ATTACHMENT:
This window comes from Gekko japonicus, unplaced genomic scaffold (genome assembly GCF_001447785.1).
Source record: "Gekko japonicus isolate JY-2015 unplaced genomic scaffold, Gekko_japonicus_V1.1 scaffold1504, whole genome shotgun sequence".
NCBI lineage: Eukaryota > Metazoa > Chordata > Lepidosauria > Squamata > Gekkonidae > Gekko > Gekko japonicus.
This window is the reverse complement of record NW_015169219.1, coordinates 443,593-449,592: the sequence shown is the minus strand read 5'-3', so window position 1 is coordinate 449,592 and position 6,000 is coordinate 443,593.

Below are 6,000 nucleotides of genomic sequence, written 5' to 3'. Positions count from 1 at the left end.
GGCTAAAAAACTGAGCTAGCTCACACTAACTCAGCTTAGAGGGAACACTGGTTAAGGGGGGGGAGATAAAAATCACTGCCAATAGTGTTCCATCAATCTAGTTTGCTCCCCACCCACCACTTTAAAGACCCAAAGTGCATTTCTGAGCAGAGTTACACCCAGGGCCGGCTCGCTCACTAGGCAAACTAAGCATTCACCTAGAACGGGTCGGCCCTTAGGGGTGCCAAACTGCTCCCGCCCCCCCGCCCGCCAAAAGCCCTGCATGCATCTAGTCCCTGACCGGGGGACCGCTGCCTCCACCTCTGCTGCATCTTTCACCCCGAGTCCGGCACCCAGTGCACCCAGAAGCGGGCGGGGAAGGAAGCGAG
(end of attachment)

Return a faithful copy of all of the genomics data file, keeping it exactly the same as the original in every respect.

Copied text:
This window comes from Gekko japonicus, unplaced genomic scaffold (genome assembly GCF_001447785.1).
Source record: "Gekko japonicus isolate JY-2015 unplaced genomic scaffold, Gekko_japonicus_V1.1 scaffold1504, whole genome shotgun sequence".
NCBI lineage: Eukaryota > Metazoa > Chordata > Lepidosauria > Squamata > Gekkonidae > Gekko > Gekko japonicus.
This window is the reverse complement of record NW_015169219.1, coordinates 443,593-449,592: the sequence shown is the minus strand read 5'-3', so window position 1 is coordinate 449,592 and position 6,000 is coordinate 443,593.

Below are 6,000 nucleotides of genomic sequence, written 5' to 3'. Positions count from 1 at the left end.
GGCTAAAAAACTGAGCTAGCTCACACTAACTCAGCTTAGAGGGAACACTGGTTAAGGGGGGGGAGATAAAAATCACTGCCAATAGTGTTCCATCAATCTAGTTTGCTCCCCACCCACCACTTTAAAGACCCAAAGTGCATTTCTGAGCAGAGTTACACCCAGGGCCGGCTCGCTCACTAGGCAAACTAAGCATTCACCTAGAACGGGTCGGCCCTTAGGGGTGCCAAACTGCTCCCGCCCCCCCGCCCGCCAAAAGCCCTGCATGCATCTAGTCCCTGACCGGGGGACCGCTGCCTCCACCTCTGCTGCATCTTTCACCCCGAGTCCGGCACCCAGTGCACCCAGAAGCGGGCGGGGAAGGAAGCGAG